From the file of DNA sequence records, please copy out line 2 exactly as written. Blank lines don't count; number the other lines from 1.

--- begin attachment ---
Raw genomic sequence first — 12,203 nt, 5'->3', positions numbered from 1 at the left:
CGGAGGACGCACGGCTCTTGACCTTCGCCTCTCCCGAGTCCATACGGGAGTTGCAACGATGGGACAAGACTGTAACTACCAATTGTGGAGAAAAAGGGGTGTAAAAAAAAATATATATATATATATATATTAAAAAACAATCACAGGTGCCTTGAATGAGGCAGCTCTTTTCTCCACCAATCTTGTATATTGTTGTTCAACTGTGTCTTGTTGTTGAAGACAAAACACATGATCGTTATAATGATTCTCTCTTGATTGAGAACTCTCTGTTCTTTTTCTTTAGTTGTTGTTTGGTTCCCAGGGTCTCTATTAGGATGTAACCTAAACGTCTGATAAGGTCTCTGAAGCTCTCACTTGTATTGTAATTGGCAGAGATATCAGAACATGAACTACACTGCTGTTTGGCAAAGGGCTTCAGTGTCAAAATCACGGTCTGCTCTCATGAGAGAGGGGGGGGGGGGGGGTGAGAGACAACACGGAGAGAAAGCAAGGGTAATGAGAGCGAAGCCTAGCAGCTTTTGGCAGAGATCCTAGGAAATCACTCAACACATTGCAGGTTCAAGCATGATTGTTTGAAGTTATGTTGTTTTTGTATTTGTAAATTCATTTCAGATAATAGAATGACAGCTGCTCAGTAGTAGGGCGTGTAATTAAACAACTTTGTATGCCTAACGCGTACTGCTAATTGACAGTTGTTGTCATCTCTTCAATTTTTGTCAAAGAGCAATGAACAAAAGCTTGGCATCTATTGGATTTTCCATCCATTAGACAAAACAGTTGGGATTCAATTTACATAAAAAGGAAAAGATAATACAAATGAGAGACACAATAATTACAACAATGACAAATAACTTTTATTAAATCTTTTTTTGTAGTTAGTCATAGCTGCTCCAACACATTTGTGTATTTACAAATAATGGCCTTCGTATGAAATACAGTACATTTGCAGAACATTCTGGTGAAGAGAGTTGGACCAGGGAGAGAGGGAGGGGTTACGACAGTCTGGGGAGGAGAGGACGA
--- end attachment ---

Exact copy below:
CGGAGGACGCACGGCTCTTGACCTTCGCCTCTCCCGAGTCCATACGGGAGTTGCAACGATGGGACAAGACTGTAACTACCAATTGTGGAGAAAAAGGGGTGTAAAAAAAAATATATATATATATATATATTAAAAAACAATCACAGGTGCCTTGAATGAGGCAGCTCTTTTCTCCACCAATCTTGTATATTGTTGTTCAACTGTGTCTTGTTGTTGAAGACAAAACACATGATCGTTATAATGATTCTCTCTTGATTGAGAACTCTCTGTTCTTTTTCTTTAGTTGTTGTTTGGTTCCCAGGGTCTCTATTAGGATGTAACCTAAACGTCTGATAAGGTCTCTGAAGCTCTCACTTGTATTGTAATTGGCAGAGATATCAGAACATGAACTACACTGCTGTTTGGCAAAGGGCTTCAGTGTCAAAATCACGGTCTGCTCTCATGAGAGAGGGGGGGGGGGGGGGTGAGAGACAACACGGAGAGAAAGCAAGGGTAATGAGAGCGAAGCCTAGCAGCTTTTGGCAGAGATCCTAGGAAATCACTCAACACATTGCAGGTTCAAGCATGATTGTTTGAAGTTATGTTGTTTTTGTATTTGTAAATTCATTTCAGATAATAGAATGACAGCTGCTCAGTAGTAGGGCGTGTAATTAAACAACTTTGTATGCCTAACGCGTACTGCTAATTGACAGTTGTTGTCATCTCTTCAATTTTTGTCAAAGAGCAATGAACAAAAGCTTGGCATCTATTGGATTTTCCATCCATTAGACAAAACAGTTGGGATTCAATTTACATAAAAAGGAAAAGATAATACAAATGAGAGACACAATAATTACAACAATGACAAATAACTTTTATTAAATCTTTTTTTGTAGTTAGTCATAGCTGCTCCAACACATTTGTGTATTTACAAATAATGGCCTTCGTATGAAATACAGTACATTTGCAGAACATTCTGGTGAAGAGAGTTGGACCAGGGAGAGAGGGAGGGGTTACGACAGTCTGGGGAGGAGAGGACGA